Seventeen Saudi officials are being sanctioned by the U.S. Treasury as a result of Jamal Khashoggi’s murder last month, Washington announced Thursday.
The move was President Donald Trump’s first since the journalist’s death and targeted the 15 members of the assassination team believed responsible for murdering Khashoggi, a former official and Prince Mohammed bin Salman’s (MBS) right hand Saud al-Qahtani, and Saudi Consul General Mohammed Alotaibi.
In a statement, Treasury Secretary Steve Mnuchin said, “These individuals who targeted and brutally killed a journalist who resided and worked in the United States must face consequences for their actions.”
“The Government of Saudi Arabia must take appropriate steps to end any targeting of political dissidents or journalists,” Mnuchin said.
Saudi Arabia’s public prosecutor’s office said Thursday that it is seeking the death penalty for five of the 11 suspects charged in the murder of journalist Jamal Khashoggi, while at the same time exonerating MBS.
The deputy prosecutor Shaalan al-Shaalan told reporters that Khashoggi was killed by lethal injection after a struggle in the Saudi consulate in Istanbul, but that the crown prince was unaware of the operation.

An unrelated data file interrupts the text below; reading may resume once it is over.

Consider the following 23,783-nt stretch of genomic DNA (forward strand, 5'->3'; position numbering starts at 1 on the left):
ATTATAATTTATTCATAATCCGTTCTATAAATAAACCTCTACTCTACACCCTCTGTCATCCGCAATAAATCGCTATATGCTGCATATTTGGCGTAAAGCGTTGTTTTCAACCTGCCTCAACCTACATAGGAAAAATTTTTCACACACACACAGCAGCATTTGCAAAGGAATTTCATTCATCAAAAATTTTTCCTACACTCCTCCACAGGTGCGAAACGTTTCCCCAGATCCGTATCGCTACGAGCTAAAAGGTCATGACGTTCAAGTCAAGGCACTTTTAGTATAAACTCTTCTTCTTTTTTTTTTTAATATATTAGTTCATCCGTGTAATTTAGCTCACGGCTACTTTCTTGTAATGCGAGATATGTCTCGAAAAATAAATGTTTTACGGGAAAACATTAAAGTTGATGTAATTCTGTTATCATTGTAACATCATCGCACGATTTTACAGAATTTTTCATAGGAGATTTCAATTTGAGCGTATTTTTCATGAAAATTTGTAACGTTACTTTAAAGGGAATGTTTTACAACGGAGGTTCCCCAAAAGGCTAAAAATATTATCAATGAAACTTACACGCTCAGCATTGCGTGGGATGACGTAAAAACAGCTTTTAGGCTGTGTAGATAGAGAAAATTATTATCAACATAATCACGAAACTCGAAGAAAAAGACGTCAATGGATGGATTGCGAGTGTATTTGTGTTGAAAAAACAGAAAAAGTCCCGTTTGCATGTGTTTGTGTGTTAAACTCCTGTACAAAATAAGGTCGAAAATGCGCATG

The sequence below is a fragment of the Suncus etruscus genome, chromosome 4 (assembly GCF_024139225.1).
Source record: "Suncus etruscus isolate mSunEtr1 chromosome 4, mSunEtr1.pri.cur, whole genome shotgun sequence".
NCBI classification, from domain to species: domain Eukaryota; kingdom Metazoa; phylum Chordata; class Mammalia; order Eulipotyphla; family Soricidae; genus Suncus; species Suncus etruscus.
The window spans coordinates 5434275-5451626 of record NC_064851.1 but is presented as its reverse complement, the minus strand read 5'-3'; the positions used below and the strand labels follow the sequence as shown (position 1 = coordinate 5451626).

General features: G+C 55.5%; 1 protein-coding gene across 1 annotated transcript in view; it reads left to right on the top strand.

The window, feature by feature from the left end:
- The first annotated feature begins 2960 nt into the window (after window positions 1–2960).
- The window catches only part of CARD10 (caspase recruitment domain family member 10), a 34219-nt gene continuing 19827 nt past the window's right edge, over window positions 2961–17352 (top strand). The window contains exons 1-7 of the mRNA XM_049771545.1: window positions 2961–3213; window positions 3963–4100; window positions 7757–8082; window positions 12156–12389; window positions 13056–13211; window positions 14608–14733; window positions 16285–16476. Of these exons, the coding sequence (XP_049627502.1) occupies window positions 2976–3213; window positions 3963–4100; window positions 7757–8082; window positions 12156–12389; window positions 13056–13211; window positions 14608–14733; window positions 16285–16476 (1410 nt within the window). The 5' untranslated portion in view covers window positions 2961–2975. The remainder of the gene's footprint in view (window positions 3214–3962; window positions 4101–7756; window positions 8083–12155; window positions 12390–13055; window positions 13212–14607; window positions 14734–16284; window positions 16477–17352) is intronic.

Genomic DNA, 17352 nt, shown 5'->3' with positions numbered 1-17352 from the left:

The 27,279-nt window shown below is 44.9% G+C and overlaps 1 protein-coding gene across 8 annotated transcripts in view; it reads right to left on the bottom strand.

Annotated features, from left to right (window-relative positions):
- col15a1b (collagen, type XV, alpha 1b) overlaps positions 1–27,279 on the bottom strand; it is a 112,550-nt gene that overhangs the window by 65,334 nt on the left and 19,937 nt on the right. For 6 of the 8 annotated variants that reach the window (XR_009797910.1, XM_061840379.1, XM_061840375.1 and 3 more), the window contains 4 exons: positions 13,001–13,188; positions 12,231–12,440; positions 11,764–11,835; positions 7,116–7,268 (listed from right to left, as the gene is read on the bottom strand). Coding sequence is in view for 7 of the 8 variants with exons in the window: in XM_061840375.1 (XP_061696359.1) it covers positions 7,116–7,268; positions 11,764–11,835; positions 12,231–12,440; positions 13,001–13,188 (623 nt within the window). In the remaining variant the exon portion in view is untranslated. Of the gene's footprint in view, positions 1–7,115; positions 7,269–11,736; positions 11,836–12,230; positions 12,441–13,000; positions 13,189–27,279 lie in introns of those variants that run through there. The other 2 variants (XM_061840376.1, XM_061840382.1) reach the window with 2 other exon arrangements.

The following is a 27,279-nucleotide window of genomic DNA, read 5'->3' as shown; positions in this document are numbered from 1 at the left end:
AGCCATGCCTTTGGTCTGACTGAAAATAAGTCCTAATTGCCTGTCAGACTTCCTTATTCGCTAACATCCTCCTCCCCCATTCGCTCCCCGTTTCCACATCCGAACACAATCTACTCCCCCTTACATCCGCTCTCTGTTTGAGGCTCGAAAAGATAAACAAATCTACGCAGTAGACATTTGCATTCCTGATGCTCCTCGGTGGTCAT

However, a suspicious phone call recording shared with Gina Haspel, the director of the Central Intelligence Agency (CIA) of the United States, is regarded by intelligence officials as one of the strongest links of evidence connecting MBS with the murder.
The crown prince was not mentioned by name in the recording but U.S. intelligence officials believe that he has been referred to in the phone call by Maher Abdulaziz Mutreb, one of the 15 Saudi officials sent to Istanbul the day Khashoggi was murdered in the Saudi consulate.
Khashoggi, a dissident journalist from Saudi Arabia went into a self-imposed exile after the crackdown on dissent started by MBS. He went into Saudi consulate on Oct. 2 and was murdered there by Saudi officials.